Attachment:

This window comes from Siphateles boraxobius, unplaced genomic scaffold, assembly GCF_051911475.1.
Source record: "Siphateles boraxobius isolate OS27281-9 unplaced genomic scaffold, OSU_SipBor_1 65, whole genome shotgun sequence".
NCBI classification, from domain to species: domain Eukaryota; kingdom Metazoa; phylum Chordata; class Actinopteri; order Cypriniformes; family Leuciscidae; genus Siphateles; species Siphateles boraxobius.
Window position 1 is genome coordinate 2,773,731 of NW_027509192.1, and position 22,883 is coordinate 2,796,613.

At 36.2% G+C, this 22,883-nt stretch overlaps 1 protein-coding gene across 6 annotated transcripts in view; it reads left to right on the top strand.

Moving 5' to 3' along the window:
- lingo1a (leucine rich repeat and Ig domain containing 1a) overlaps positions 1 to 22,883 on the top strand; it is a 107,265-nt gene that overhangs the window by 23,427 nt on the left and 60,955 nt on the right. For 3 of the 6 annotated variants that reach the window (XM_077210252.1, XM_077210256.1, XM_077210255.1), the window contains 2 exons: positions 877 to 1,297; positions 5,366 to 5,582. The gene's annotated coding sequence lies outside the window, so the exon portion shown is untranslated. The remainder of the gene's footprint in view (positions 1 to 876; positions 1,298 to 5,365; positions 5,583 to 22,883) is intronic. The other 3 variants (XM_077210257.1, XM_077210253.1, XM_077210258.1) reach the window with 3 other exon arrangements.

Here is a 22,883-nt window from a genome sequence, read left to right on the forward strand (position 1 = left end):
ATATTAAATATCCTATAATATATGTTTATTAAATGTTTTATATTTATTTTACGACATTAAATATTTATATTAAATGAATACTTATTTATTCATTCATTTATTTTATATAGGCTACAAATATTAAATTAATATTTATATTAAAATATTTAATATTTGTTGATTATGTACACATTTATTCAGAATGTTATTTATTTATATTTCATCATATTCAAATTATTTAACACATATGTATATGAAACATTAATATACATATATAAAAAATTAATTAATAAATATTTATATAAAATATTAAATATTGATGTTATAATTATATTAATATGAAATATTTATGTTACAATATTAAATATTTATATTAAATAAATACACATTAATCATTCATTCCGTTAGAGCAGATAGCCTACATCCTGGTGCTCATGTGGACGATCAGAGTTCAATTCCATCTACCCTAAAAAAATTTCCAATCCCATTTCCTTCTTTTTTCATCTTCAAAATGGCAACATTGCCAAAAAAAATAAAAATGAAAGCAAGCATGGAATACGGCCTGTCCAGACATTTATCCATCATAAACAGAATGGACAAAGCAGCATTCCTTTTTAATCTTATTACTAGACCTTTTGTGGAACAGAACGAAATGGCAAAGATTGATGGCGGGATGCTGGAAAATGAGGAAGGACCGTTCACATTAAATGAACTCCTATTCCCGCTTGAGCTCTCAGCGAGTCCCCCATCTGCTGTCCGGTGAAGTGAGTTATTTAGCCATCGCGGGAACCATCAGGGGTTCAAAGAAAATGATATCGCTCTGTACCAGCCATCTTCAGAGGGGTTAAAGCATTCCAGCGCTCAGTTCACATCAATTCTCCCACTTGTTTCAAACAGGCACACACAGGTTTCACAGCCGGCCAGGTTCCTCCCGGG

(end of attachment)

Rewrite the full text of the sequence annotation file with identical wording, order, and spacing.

This window comes from Siphateles boraxobius, unplaced genomic scaffold, assembly GCF_051911475.1.
Source record: "Siphateles boraxobius isolate OS27281-9 unplaced genomic scaffold, OSU_SipBor_1 65, whole genome shotgun sequence".
NCBI classification, from domain to species: domain Eukaryota; kingdom Metazoa; phylum Chordata; class Actinopteri; order Cypriniformes; family Leuciscidae; genus Siphateles; species Siphateles boraxobius.
Window position 1 is genome coordinate 2,773,731 of NW_027509192.1, and position 22,883 is coordinate 2,796,613.

At 36.2% G+C, this 22,883-nt stretch overlaps 1 protein-coding gene across 6 annotated transcripts in view; it reads left to right on the top strand.

Moving 5' to 3' along the window:
- lingo1a (leucine rich repeat and Ig domain containing 1a) overlaps positions 1 to 22,883 on the top strand; it is a 107,265-nt gene that overhangs the window by 23,427 nt on the left and 60,955 nt on the right. For 3 of the 6 annotated variants that reach the window (XM_077210252.1, XM_077210256.1, XM_077210255.1), the window contains 2 exons: positions 877 to 1,297; positions 5,366 to 5,582. The gene's annotated coding sequence lies outside the window, so the exon portion shown is untranslated. The remainder of the gene's footprint in view (positions 1 to 876; positions 1,298 to 5,365; positions 5,583 to 22,883) is intronic. The other 3 variants (XM_077210257.1, XM_077210253.1, XM_077210258.1) reach the window with 3 other exon arrangements.

Here is a 22,883-nt window from a genome sequence, read left to right on the forward strand (position 1 = left end):
ATATTAAATATCCTATAATATATGTTTATTAAATGTTTTATATTTATTTTACGACATTAAATATTTATATTAAATGAATACTTATTTATTCATTCATTTATTTTATATAGGCTACAAATATTAAATTAATATTTATATTAAAATATTTAATATTTGTTGATTATGTACACATTTATTCAGAATGTTATTTATTTATATTTCATCATATTCAAATTATTTAACACATATGTATATGAAACATTAATATACATATATAAAAAATTAATTAATAAATATTTATATAAAATATTAAATATTGATGTTATAATTATATTAATATGAAATATTTATGTTACAATATTAAATATTTATATTAAATAAATACACATTAATCATTCATTCCGTTAGAGCAGATAGCCTACATCCTGGTGCTCATGTGGACGATCAGAGTTCAATTCCATCTACCCTAAAAAAATTTCCAATCCCATTTCCTTCTTTTTTCATCTTCAAAATGGCAACATTGCCAAAAAAAATAAAAATGAAAGCAAGCATGGAATACGGCCTGTCCAGACATTTATCCATCATAAACAGAATGGACAAAGCAGCATTCCTTTTTAATCTTATTACTAGACCTTTTGTGGAACAGAACGAAATGGCAAAGATTGATGGCGGGATGCTGGAAAATGAGGAAGGACCGTTCACATTAAATGAACTCCTATTCCCGCTTGAGCTCTCAGCGAGTCCCCCATCTGCTGTCCGGTGAAGTGAGTTATTTAGCCATCGCGGGAACCATCAGGGGTTCAAAGAAAATGATATCGCTCTGTACCAGCCATCTTCAGAGGGGTTAAAGCATTCCAGCGCTCAGTTCACATCAATTCTCCCACTTGTTTCAAACAGGCACACACAGGTTTCACAGCCGGCCAGGTTCCTCCCGGG